Throughout our nation’s history, hope and optimism have defined the American spirit. As a nation, we have always emerged from difficult times of war and economic uncertainty stronger and more unified. And every generation has struggled to leave our children a world that is stronger and more secure than the one left to us. That is our legacy, and it must also be our commitment.
Our nation faces great challenges in the days and months ahead. There is danger abroad and unfulfilled promise here at home. And as it has been for the past four years, the country is divided. But our partisan split, rather than being an excuse for inaction, must be a call to compromise and common sense. Despite our divisions, there are many places where we should be able to agree.
More than three years after the horrific attacks of 9/11, we know we are not as safe as we should be. As we came together after September 11, 2001, we must come together now to enact the urgent recommendations of the 9/11 Commission.
We must move to address our domestic priorities: creating good jobs, increasing access to healthcare, and providing the best possible education for our children. Even on these crucial issues, there is broad bipartisan consensus on concrete steps we could take right now.
To create jobs, we can begin by passing a robust transportation bill that will create 1.7 million new jobs nationwide while modernizing our infrastructure.
We also must reform the tax code and stop rewarding outsourcing. As a matter of basic fairness, no taxpayer should have to subsidize the outsourcing of his or her own job.
Congress should take up legislation to extend health insurance to more parents and children. There also is broad agreement that one of the ways to bring down the cost of healthcare is to allow the safe reimportation of drugs from Canada and elsewhere.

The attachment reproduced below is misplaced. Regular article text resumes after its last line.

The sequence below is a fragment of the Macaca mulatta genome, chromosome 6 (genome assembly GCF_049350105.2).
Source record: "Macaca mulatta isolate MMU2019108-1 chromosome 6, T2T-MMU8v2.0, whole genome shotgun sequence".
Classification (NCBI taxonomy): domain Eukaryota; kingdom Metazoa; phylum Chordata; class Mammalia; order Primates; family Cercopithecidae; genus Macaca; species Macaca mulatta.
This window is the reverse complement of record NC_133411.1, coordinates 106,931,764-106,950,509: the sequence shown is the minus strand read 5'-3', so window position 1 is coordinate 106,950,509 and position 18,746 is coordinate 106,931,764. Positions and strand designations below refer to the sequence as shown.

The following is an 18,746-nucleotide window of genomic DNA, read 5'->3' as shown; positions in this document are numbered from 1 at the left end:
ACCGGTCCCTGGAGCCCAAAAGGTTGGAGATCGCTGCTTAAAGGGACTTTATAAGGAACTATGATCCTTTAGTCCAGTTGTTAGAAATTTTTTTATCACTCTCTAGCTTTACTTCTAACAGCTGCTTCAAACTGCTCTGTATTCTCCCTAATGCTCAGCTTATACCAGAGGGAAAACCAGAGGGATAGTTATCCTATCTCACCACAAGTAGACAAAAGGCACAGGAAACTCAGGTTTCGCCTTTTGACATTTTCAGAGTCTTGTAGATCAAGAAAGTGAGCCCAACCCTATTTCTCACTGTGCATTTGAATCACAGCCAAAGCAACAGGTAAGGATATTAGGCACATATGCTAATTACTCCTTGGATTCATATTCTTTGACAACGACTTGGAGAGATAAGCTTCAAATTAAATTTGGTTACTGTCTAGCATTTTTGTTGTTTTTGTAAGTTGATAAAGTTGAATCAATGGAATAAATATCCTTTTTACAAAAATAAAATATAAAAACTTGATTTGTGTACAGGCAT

To improve education, we must not only keep the promise of No Child Left Behind, we must match reforms with the resources necessary to make them work for our children. And we must make college education more affordable, so that every student who has the motivation to continue his or her education beyond high school will have the means to do so.
There are places where we differ, as well, and Democrats will stand our ground. The president has proposed privatizing Social Security, which would cut the benefits that provide financial security for millions of seniors and the disabled. Democrats have always protected Social Security and will continue to do so.
The president also pledged to cut the deficit in half. But in the days after the election, he said he wants even more tax cuts and proposed yet another increase in the debt limit. Democrats will continue to fight for fiscal responsibility. And that begins with an honest discussion about how to reduce the enormous deficit.
Within the Congress itself, there must be more discourse and less discord. Democrats and Republicans are on different sides of the aisle, but we have a shared oath and a solemn obligation to serve our country together. As elected officials, our commitment must be to build a future worthy of the sacrifice of our men and women in uniform and worthy of the aspirations of our children. That is my hope for this administration and this Congress.